With hundreds of candidates involved in their projects at any given time, the Disability Workshop Development Enterprise (DWDE) is helping to improve the lives of people with disabilities.
DWDE has been offering disability employment support, to help integrate people with disabilities into the general workforce for the past 10 years.
They work with businesses and assess their needs to help find suitable candidates. The candidates are in turn offered training and education opportunities.
DWDE also encourages entrepreneurship with projects aimed at teaching candidates the skills required to start their own businesses.
DWDE is constantly seeking partnerships and sponsorships with businesses to continue offering people living with disabilities countless opportunities in the working environment.
This year has been a particularly busy year for the organisation that have already completed three training programmes for 80 candidates in partnership with the City of Cape Town.
Sixteen people with disabilities from Philippi, Manenberg, Blue Downs, Hout Bay, Tokai, Khayelitsha, Mitchell’s Plain, Uitsig, Kraaifontein and Wesbank were equipped with the skills to start their own sewing business in January.
April saw another 16 candidates from Mitchell’s Plain, Khayelitsha, Western District, Southern District, Northern District, Tygerberg, Eastern District and Klipfontein District receive training to start their own craft and beading businesses.
From January to March this year, 48 candidates from across the peninsula were given the chance to experience on the job mentorship while learning administrative skills for a number of different institutions.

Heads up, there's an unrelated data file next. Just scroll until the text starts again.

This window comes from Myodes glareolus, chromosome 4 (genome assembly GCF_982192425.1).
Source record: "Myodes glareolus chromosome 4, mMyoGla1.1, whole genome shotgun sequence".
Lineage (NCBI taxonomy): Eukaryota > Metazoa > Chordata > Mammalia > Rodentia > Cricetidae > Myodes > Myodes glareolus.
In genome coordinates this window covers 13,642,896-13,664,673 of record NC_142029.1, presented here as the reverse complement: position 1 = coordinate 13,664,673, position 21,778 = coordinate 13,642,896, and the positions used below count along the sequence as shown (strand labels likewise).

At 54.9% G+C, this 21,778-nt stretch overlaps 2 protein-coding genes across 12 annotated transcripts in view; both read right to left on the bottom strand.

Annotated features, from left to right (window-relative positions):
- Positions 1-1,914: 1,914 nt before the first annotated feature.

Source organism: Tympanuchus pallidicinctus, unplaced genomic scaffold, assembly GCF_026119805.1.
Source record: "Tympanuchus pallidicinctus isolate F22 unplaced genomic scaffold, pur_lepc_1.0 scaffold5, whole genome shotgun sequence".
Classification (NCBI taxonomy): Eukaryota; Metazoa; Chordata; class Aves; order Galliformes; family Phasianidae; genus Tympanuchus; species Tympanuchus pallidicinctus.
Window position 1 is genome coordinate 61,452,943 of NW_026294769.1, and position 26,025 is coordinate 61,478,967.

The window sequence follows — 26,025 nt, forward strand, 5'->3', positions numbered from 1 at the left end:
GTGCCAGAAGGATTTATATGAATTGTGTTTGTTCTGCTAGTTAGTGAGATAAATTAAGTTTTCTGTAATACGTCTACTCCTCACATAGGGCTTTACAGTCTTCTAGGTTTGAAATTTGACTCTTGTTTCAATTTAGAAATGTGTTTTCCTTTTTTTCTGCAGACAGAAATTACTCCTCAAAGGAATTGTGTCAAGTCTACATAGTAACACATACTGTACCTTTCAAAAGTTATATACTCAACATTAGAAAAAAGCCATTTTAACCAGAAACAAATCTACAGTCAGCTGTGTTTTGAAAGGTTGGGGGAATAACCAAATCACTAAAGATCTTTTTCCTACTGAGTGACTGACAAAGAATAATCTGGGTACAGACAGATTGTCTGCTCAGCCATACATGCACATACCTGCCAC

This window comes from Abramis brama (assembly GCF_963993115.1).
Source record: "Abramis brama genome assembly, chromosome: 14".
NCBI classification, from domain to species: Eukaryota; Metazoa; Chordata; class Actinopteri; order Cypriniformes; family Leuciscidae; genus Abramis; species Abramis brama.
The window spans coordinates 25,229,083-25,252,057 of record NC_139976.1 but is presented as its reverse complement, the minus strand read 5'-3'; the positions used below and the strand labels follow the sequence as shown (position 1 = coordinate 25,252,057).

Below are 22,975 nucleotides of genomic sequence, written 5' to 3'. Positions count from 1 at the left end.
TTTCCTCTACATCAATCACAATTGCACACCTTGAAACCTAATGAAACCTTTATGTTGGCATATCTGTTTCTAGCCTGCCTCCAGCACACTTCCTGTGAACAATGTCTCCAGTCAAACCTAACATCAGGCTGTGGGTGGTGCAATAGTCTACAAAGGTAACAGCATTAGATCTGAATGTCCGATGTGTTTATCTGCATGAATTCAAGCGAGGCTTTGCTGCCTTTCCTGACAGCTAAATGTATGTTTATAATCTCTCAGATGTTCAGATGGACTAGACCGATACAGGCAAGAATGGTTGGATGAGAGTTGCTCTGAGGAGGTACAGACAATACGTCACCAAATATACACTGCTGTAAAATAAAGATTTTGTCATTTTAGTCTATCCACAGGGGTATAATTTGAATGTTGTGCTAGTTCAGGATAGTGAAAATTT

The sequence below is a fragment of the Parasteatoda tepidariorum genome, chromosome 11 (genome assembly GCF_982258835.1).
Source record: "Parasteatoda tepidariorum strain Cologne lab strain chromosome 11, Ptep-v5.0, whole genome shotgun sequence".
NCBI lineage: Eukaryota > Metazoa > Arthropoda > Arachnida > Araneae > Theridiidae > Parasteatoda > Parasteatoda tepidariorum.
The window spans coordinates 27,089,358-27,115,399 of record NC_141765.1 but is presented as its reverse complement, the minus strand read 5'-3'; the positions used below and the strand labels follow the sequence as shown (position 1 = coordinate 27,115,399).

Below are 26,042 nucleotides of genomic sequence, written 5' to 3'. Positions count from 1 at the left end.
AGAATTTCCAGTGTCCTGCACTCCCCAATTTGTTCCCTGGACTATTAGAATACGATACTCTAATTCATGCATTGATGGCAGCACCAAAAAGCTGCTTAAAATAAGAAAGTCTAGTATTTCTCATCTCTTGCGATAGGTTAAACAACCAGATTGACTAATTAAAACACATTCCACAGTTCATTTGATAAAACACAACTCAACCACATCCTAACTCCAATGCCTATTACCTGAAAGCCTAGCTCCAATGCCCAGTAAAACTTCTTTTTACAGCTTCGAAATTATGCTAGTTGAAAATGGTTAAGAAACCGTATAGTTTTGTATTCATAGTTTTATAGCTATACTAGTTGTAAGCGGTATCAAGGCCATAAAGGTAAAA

Apart from these projects, DWDE also employs people with disabilities to work at the Cape Town International Airport (ACSA) while 100 people will be employed through the Independent Development Trust’s Expanded Public Works Programme over the next two years.
Jade Arendse, from Brackenfell and her partner Imraan Barodien from Mitchell’s Plain are both hearing impaired. The two recently welcomed their hearing baby into the world.
Ms Arendse heard about DWDE on the radio and now also works at their Claremont office where she says she’s been able to gain experience as a member of the workforce and learn new skills.
“It’s not always easy for people with disabilities to find work, but DWDE helps and makes things easier for them.”
Ms Arendse struggled to find work because of her hearing impairment.
Despite being competent in many other areas, businesses said they did not want to accommodate someone who couldn’t speak on the phone. Now, she works as a job coach and has helped others with disabilities find work across the country.
After her own success, Ms Arendse recommended the organisation to Mr Barodien, who’s now found work at a local import business in Montague Gardens.
He explains that DWDE makes it easier for companies to recruit people with disabilities and encourages them to broaden their horizons and consider disabled applicants.“DWDE gives disabled people the chance to lead their lives as normally as possible.”
In addition to their training and employment projects, DWDE also hosts weekly open days where people with disabilities can find help looking for employment.
The open days are held at DWDE’s offices in Claremont and candidates can get help writing their CVs, career counselling and coaching and interview coaching when needed.
For more information about the organisation, or to get involved, visit their website at www.dwde.co.za or call them on 021 674 6139.